Tuesday, October 6, 2009

What's the Best Writing Advice You've Ever Received?

I have shelves and shelves of an ever-growing collection of writing books, with no end in sight. Some I've read, most I haven't, but I think of them all as an investment and most of them have come in handy for the classes I'm teaching this fall.

Yet on the other hand, it's silly because out of all of these books that I own, I remember the best writing advice I've ever received. My freshman English teacher constantly reminded us to "Say the most in the least amount of words", always striving for brevity and clarity. Those words have always stuck with me, and I find myself saying the same thing to my students (for some, it hasn't sunken in yet). I have no patience for the old "Write what you know" philosophy, because if writers just stuck to that, we'd be out of ideas in a few minutes. Out of all of the tips I've received over the years, that short piece of advice has always stood out above the rest.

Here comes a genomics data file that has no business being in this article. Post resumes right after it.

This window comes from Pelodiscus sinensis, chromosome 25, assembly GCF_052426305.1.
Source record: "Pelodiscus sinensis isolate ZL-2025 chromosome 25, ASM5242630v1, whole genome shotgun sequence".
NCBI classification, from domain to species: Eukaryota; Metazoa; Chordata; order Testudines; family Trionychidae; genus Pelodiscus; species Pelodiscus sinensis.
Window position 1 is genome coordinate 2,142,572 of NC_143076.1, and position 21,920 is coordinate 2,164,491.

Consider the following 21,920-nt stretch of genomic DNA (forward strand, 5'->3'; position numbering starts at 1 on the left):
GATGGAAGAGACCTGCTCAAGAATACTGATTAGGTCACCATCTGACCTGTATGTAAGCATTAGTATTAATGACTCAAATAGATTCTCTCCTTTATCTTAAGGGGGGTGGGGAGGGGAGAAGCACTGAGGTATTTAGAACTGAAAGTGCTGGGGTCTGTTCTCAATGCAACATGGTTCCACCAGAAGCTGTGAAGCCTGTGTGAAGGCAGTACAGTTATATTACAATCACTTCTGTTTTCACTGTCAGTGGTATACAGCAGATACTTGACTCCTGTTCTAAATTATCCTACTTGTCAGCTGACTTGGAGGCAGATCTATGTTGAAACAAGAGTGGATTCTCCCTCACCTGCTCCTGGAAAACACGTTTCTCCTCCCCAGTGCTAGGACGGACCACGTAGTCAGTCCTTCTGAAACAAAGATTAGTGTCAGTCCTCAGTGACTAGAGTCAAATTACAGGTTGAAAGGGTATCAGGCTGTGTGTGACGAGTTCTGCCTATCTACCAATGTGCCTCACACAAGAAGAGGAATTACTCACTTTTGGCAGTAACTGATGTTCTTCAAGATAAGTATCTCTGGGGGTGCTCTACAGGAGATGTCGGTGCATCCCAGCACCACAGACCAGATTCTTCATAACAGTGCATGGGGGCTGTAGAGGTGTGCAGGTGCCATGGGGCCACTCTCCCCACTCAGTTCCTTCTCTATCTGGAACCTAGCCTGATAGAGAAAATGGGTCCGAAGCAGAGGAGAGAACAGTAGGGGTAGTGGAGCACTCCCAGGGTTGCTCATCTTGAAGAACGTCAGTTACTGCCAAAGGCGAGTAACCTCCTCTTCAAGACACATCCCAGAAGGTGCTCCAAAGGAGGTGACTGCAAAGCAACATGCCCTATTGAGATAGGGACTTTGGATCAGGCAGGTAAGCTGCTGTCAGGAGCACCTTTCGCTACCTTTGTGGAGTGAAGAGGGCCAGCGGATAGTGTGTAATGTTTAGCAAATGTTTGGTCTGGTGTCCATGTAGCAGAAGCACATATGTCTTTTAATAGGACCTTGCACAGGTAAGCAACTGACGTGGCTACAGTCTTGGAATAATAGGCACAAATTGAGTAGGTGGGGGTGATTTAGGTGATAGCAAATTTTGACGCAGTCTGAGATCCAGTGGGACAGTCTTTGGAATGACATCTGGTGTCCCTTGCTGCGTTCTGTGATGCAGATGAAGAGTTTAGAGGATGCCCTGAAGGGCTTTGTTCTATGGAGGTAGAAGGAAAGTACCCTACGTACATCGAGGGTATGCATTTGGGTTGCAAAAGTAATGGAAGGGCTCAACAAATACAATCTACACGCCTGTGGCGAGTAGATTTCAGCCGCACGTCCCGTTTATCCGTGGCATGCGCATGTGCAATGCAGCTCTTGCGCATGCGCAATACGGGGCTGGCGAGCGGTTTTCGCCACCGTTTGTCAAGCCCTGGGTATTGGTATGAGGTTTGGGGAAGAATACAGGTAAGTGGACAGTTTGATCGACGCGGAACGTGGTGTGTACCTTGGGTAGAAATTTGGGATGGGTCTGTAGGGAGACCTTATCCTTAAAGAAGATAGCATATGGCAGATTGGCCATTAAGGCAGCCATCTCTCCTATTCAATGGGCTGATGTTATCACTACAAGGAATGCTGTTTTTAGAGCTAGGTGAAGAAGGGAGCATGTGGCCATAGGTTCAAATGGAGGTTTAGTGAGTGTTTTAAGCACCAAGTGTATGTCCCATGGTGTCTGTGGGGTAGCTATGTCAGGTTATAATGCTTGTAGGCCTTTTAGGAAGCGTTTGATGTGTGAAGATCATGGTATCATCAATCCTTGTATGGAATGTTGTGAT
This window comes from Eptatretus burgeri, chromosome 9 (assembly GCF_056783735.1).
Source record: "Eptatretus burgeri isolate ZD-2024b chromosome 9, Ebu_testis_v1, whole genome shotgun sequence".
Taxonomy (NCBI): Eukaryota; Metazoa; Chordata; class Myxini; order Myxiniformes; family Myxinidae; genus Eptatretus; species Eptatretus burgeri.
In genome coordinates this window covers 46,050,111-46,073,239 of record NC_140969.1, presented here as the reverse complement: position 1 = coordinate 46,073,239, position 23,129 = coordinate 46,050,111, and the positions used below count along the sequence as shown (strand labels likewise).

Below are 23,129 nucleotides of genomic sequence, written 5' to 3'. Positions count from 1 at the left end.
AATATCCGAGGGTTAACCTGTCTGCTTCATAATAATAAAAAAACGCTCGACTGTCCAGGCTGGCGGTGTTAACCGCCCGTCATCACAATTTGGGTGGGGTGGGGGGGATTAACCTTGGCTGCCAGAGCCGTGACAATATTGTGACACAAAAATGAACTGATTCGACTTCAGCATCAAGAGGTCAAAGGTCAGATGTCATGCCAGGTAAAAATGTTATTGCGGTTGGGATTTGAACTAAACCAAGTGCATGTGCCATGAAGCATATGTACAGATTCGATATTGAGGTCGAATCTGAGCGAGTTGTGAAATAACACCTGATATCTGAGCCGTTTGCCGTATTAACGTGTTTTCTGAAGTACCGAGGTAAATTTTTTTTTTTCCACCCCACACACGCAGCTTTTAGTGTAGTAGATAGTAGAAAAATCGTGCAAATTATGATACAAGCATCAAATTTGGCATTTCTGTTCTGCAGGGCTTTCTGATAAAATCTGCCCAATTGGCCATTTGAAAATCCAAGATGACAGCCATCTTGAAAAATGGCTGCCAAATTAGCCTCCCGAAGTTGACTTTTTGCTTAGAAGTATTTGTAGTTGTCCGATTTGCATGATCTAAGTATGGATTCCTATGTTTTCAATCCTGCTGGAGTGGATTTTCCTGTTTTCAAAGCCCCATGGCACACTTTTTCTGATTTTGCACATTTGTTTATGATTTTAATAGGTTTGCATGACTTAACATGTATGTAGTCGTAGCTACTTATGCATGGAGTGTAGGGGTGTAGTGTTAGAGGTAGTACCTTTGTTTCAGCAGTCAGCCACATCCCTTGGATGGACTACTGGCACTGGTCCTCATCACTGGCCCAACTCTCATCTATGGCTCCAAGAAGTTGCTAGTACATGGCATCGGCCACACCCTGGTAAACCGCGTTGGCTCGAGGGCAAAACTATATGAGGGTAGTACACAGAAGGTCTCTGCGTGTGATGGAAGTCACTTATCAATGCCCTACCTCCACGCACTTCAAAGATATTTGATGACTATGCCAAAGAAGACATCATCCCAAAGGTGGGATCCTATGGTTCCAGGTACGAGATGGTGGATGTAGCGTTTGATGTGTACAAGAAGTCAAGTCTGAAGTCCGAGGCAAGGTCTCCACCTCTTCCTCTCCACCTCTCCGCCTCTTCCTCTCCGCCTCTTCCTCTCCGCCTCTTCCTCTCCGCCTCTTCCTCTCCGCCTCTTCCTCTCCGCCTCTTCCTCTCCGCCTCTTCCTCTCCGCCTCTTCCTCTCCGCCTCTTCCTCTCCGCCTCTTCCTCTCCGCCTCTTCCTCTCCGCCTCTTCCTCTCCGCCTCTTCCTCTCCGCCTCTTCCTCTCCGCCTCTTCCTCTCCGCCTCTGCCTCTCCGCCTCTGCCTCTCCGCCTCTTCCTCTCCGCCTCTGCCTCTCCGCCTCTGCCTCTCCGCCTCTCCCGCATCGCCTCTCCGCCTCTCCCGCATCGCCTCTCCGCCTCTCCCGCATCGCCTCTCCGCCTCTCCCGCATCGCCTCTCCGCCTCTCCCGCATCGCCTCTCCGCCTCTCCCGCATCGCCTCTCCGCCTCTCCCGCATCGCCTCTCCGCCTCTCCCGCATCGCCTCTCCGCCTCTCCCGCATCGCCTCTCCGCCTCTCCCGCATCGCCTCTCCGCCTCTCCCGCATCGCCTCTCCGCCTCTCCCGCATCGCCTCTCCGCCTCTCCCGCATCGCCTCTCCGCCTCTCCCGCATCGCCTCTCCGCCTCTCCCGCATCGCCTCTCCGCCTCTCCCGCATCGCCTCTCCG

What's the best writing advice you've ever received?


  1. The best writing advice I ever got was when a well-known and well-respected author was a guest speaker at a seminar I attended. Her name is Rosemary Aubert and she is the author of the Ellis Portal mystery series (6 books so far).

    She said "know the genre", which may seem obvious, but the words hit home.

    She said to read the genre, find out who is publishing what within your genre, think about what's NOT there and see if you can fill the gap, look at what is there and consider why this book or that book was printed. Think about what works within the genre, what you like or not, and so on.

    So, I dug into the genre and I think the advice paid off. My first book will be published next month!

    Cheers, Jill

  2. That's such a great question. My journalism teacher in high school told me that everyone has a story, which has always stuck with me because it makes me look deeper into subjects when I'm writing articles.

    In general though, the best advice I got was that you have to just write, without fear of how bad it'll be, because you can always revise and clean up later. But you can't clean up something if it's not written in the first place.